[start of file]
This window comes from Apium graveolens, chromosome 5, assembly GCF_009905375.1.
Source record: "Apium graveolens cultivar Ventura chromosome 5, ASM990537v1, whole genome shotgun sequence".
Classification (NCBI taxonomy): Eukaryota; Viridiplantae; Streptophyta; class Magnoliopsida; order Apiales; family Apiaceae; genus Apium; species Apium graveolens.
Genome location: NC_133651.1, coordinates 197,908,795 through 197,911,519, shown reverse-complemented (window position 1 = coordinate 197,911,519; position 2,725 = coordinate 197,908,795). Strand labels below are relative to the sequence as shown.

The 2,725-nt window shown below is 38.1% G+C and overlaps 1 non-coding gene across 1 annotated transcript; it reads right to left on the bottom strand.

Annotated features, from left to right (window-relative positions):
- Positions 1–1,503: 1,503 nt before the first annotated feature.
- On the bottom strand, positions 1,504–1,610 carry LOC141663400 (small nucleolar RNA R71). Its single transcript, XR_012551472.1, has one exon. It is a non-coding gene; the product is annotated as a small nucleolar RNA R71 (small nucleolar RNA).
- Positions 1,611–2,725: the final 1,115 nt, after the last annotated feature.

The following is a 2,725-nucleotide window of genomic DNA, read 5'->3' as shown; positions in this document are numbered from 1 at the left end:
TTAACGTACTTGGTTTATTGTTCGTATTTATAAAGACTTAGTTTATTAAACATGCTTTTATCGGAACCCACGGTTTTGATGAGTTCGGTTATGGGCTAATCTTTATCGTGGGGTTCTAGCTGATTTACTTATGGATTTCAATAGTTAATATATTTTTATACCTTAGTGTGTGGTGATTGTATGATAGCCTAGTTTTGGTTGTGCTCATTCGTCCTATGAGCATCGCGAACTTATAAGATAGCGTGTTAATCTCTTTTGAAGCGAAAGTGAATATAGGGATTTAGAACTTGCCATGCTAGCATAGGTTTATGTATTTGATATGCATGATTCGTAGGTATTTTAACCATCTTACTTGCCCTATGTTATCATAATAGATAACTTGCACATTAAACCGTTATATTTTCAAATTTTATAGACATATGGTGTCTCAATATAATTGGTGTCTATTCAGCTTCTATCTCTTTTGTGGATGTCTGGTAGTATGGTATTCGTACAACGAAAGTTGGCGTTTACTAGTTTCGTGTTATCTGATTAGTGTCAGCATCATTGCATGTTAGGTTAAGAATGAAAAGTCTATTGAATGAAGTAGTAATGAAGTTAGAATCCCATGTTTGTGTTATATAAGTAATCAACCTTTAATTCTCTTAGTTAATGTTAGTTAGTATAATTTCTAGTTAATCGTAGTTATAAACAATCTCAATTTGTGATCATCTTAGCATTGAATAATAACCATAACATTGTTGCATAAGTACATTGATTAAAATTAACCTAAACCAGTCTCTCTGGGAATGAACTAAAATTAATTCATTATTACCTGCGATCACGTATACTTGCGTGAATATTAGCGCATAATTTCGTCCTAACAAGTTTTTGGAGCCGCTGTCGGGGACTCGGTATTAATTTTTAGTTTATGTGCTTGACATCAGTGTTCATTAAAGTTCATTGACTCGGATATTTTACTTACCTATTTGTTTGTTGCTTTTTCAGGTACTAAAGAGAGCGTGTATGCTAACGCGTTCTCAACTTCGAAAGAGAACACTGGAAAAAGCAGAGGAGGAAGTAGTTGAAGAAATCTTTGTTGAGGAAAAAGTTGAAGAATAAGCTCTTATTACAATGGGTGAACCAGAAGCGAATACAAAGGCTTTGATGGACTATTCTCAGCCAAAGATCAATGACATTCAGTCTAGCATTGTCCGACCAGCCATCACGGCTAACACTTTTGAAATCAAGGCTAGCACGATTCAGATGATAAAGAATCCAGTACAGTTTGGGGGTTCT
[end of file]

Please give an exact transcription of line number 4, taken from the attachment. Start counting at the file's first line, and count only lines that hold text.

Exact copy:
Genome location: NC_133651.1, coordinates 197,908,795 through 197,911,519, shown reverse-complemented (window position 1 = coordinate 197,911,519; position 2,725 = coordinate 197,908,795). Strand labels below are relative to the sequence as shown.